The next variable needs to be uniquely names LoginFlow_UserId and must be an Input Only type. This will automatically populate with the user’s ID when we configure the login flow feature.
The next variable needs to be uniquely names LoginFlow_FinishLocation and must be an Output Only type. This will automatically redirect the user to the chatter page at the end of our flow when we configure the login flow feature.
Note: This only works in Salesforce Classic. I have not been able to determine the URL to use for the equivalent page in Lightning Experience.
The value shown in the default value can be found by navigating to the page you want to redirect your user to. In this case, we are navigating to the chatter profile page. Copy the highlighted yellow from the URL bar into the Default Value field.
B. Create another Resource – Text Template called ChatterMessage.
Best practice tips: Don’t forget to provide a description so you and other/future admins know what this text template is used for.
C. Create the a Record Lookup flow element on the User object were the Id equals the variable LoginFlow_UserId. Once found, we will take the value in the FirstName field and store it in the variable varFirstName and the value in the field IsProfilePhotoActive and store it in the variable varUserHasPhoto.
Best practice tips: Don’t forget to provide a description so you and other/future admins know what this record lookup does.
D. In our next step, we add a Decision flow element where our one outcome will look a the variable varUserHasPhoto is false. We only want to continue this flow is the user does not have a photo.
Best practice tips: Don’t forget to provide a description so you and other/future admins know what this decision does.
E. We are going to create a Screen flow element. We will call this Thank you for Logging In. Set the navigation option to “Don’t show Previous button” and uncheck Show Pause button.
Best practice tips: Don’t forget to provide a description so you and other/future admins know what screen is for.
Click over to the Add a Field tab and drag a Display Text field.
Double-click to configure the field settings. We will call this “ChatterMessage1” Here, we will select the text template created earlier, ChatterMessage.
It should look like the below…
F. Add the subflow Send Flow Fault Email. For instructions on how to create this, go to Step 2 of blog post: Maximize Maintainability With Process Builder and Componentized Visual Workflow.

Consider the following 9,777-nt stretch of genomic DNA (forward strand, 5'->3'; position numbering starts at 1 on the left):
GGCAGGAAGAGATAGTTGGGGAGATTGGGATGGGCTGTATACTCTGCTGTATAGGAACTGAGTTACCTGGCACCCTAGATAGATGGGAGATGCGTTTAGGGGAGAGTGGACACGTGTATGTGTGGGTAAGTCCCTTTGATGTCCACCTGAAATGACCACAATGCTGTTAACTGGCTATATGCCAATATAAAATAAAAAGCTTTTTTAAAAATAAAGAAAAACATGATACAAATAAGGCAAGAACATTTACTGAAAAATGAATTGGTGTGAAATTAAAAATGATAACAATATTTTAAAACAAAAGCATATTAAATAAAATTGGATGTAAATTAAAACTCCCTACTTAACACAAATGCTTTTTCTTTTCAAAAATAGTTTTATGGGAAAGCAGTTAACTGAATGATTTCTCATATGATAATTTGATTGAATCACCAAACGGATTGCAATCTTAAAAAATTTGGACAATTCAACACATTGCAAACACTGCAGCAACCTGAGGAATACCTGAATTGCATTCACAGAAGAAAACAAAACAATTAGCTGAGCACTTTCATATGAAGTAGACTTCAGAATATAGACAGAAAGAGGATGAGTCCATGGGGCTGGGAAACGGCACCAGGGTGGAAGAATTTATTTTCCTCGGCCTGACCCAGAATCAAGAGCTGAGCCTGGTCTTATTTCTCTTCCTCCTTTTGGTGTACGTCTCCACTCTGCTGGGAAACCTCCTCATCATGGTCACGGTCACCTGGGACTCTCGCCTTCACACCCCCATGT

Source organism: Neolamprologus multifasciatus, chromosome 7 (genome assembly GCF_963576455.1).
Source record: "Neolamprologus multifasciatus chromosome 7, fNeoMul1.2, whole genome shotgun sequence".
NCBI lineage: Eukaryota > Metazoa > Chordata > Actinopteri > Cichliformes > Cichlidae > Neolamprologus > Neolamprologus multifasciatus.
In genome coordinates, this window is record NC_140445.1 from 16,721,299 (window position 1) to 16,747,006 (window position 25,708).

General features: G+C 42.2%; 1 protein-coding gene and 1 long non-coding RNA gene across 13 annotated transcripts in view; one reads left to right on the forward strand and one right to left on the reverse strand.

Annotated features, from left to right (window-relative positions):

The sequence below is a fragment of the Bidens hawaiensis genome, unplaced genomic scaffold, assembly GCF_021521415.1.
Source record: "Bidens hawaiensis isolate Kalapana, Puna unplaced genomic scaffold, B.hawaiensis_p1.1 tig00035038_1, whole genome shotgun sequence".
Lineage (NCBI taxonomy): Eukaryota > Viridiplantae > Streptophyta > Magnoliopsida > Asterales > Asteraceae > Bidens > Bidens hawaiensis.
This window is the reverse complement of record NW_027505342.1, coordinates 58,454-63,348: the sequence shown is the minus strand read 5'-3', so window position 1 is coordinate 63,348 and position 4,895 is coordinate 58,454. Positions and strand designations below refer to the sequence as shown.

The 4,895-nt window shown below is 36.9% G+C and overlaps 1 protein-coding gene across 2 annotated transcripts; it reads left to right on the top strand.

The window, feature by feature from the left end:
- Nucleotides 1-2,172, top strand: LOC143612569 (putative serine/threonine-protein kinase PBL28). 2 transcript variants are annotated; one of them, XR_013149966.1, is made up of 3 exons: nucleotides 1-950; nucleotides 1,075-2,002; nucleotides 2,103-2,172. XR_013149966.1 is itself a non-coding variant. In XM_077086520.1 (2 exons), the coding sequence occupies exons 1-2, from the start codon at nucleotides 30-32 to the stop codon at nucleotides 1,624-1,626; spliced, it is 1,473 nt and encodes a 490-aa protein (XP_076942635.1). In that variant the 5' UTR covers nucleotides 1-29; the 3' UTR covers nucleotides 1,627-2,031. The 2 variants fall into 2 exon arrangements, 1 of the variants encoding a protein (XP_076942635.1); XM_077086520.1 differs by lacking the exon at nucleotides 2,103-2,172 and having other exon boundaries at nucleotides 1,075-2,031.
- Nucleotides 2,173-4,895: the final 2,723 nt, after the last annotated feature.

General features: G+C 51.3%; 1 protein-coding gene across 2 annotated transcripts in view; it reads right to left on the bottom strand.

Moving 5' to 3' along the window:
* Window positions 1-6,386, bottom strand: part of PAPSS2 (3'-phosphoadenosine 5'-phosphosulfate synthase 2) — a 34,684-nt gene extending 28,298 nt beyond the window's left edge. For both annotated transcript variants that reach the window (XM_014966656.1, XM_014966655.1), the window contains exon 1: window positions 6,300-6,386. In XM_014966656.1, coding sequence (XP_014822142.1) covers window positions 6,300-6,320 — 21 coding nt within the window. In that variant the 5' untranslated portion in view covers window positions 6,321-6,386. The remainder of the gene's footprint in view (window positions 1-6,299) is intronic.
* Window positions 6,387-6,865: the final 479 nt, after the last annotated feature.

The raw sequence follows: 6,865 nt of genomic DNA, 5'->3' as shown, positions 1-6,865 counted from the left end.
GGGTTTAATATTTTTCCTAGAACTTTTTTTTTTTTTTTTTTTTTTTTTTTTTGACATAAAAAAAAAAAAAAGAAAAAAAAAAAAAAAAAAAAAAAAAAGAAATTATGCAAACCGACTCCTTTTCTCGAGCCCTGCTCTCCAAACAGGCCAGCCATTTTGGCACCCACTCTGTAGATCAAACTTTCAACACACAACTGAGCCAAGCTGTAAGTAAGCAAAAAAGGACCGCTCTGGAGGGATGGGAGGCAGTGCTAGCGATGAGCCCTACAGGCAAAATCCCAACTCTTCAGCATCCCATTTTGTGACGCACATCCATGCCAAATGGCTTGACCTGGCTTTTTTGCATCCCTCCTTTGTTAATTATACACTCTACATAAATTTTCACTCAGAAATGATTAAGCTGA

G. Set your flow starting point. And connect the flow elements and the fault connectors to match the below…
H. Save as and provide the following properties.
Best practice tip: Provide a description so you and other/future admins know what this flow element is used for.
I. Click the “Close” button.
J. On the flows screen, activate the flow.
2. Now, we need to create the Login Flow for the Standard Platform user profile.
In Salesforce Classic, go to Security Controls | Login Flows. In Lightning Experience, go to Identity | Login Flows.
Click on the New button.
Then, provide the following and Save the button:
Name: <You specify the name of this login flow>
Flow: <Select the flow you created in Step 1>
User License: Salesforce Platform (select the user license)
Profile: Standard Platform User (select a profile you want the login flow to apply to)
Congrats, you configured the solution! You’ve implemented a process to remind the user to update the chatter profile photo upon login.
Now, before you deploy the changes to Production, don’t forget to test your configuration changes.
- Create a new or update an existing user who does not have a Chatter profile photo and assign the user to the profile configured with the login flow.
- Log into Salesforce. You should see the Chatter message.
- Add a Chatter profile photo.
- Login as the same user. Confirm that there is no message shown upon login.
- Visual workflow can be deployed to Production in a change set (or can be deployed using a tool such as Dreamfactory’s Snapshot).
- Activate the visual workflow as it is deployed as inactive into Production. This step needs to happen before the login flow is created.
- Login Flows need to be manually added in the target environment as it is not a component in change sets.